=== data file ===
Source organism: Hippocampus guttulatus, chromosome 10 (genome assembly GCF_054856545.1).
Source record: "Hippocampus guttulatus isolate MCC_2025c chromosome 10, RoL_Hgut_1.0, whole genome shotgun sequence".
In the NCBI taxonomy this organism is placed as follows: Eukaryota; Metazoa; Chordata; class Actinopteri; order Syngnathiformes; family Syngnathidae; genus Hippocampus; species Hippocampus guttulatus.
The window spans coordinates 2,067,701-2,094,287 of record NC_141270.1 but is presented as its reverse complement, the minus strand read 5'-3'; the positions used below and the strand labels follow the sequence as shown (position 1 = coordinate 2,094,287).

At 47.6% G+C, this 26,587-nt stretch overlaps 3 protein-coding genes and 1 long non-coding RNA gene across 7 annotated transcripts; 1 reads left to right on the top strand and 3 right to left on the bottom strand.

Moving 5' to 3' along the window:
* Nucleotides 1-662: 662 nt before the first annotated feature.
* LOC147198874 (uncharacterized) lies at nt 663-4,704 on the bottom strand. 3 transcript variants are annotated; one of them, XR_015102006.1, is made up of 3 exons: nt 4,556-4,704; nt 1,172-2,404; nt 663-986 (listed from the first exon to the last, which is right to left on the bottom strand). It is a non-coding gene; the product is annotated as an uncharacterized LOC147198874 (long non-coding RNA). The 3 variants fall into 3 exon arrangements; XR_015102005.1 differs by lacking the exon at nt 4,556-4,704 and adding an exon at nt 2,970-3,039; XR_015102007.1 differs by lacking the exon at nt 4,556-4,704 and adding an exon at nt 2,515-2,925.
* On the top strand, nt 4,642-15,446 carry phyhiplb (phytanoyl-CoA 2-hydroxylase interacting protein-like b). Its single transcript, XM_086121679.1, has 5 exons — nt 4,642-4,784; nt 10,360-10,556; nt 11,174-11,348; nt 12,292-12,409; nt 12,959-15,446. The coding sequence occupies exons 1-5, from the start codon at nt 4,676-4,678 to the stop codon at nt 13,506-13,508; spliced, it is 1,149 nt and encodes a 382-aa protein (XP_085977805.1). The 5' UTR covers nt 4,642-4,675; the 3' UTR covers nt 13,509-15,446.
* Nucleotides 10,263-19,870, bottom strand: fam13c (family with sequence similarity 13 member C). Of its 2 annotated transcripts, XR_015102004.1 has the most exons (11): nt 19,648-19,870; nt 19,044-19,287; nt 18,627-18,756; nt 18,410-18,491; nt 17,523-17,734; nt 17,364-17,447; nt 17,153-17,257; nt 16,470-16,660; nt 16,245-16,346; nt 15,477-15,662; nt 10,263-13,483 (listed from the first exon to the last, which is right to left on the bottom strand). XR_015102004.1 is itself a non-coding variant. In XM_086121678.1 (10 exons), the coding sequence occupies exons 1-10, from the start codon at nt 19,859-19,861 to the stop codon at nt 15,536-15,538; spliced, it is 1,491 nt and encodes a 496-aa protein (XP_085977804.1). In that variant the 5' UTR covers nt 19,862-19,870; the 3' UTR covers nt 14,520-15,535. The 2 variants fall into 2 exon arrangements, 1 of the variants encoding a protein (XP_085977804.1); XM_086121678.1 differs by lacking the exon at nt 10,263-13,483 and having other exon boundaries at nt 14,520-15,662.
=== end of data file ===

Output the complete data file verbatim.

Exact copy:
Source organism: Hippocampus guttulatus, chromosome 10 (genome assembly GCF_054856545.1).
Source record: "Hippocampus guttulatus isolate MCC_2025c chromosome 10, RoL_Hgut_1.0, whole genome shotgun sequence".
In the NCBI taxonomy this organism is placed as follows: Eukaryota; Metazoa; Chordata; class Actinopteri; order Syngnathiformes; family Syngnathidae; genus Hippocampus; species Hippocampus guttulatus.
The window spans coordinates 2,067,701-2,094,287 of record NC_141270.1 but is presented as its reverse complement, the minus strand read 5'-3'; the positions used below and the strand labels follow the sequence as shown (position 1 = coordinate 2,094,287).

At 47.6% G+C, this 26,587-nt stretch overlaps 3 protein-coding genes and 1 long non-coding RNA gene across 7 annotated transcripts; 1 reads left to right on the top strand and 3 right to left on the bottom strand.

Moving 5' to 3' along the window:
* Nucleotides 1-662: 662 nt before the first annotated feature.
* LOC147198874 (uncharacterized) lies at nt 663-4,704 on the bottom strand. 3 transcript variants are annotated; one of them, XR_015102006.1, is made up of 3 exons: nt 4,556-4,704; nt 1,172-2,404; nt 663-986 (listed from the first exon to the last, which is right to left on the bottom strand). It is a non-coding gene; the product is annotated as an uncharacterized LOC147198874 (long non-coding RNA). The 3 variants fall into 3 exon arrangements; XR_015102005.1 differs by lacking the exon at nt 4,556-4,704 and adding an exon at nt 2,970-3,039; XR_015102007.1 differs by lacking the exon at nt 4,556-4,704 and adding an exon at nt 2,515-2,925.
* On the top strand, nt 4,642-15,446 carry phyhiplb (phytanoyl-CoA 2-hydroxylase interacting protein-like b). Its single transcript, XM_086121679.1, has 5 exons — nt 4,642-4,784; nt 10,360-10,556; nt 11,174-11,348; nt 12,292-12,409; nt 12,959-15,446. The coding sequence occupies exons 1-5, from the start codon at nt 4,676-4,678 to the stop codon at nt 13,506-13,508; spliced, it is 1,149 nt and encodes a 382-aa protein (XP_085977805.1). The 5' UTR covers nt 4,642-4,675; the 3' UTR covers nt 13,509-15,446.
* Nucleotides 10,263-19,870, bottom strand: fam13c (family with sequence similarity 13 member C). Of its 2 annotated transcripts, XR_015102004.1 has the most exons (11): nt 19,648-19,870; nt 19,044-19,287; nt 18,627-18,756; nt 18,410-18,491; nt 17,523-17,734; nt 17,364-17,447; nt 17,153-17,257; nt 16,470-16,660; nt 16,245-16,346; nt 15,477-15,662; nt 10,263-13,483 (listed from the first exon to the last, which is right to left on the bottom strand). XR_015102004.1 is itself a non-coding variant. In XM_086121678.1 (10 exons), the coding sequence occupies exons 1-10, from the start codon at nt 19,859-19,861 to the stop codon at nt 15,536-15,538; spliced, it is 1,491 nt and encodes a 496-aa protein (XP_085977804.1). In that variant the 5' UTR covers nt 19,862-19,870; the 3' UTR covers nt 14,520-15,535. The 2 variants fall into 2 exon arrangements, 1 of the variants encoding a protein (XP_085977804.1); XM_086121678.1 differs by lacking the exon at nt 10,263-13,483 and having other exon boundaries at nt 14,520-15,662.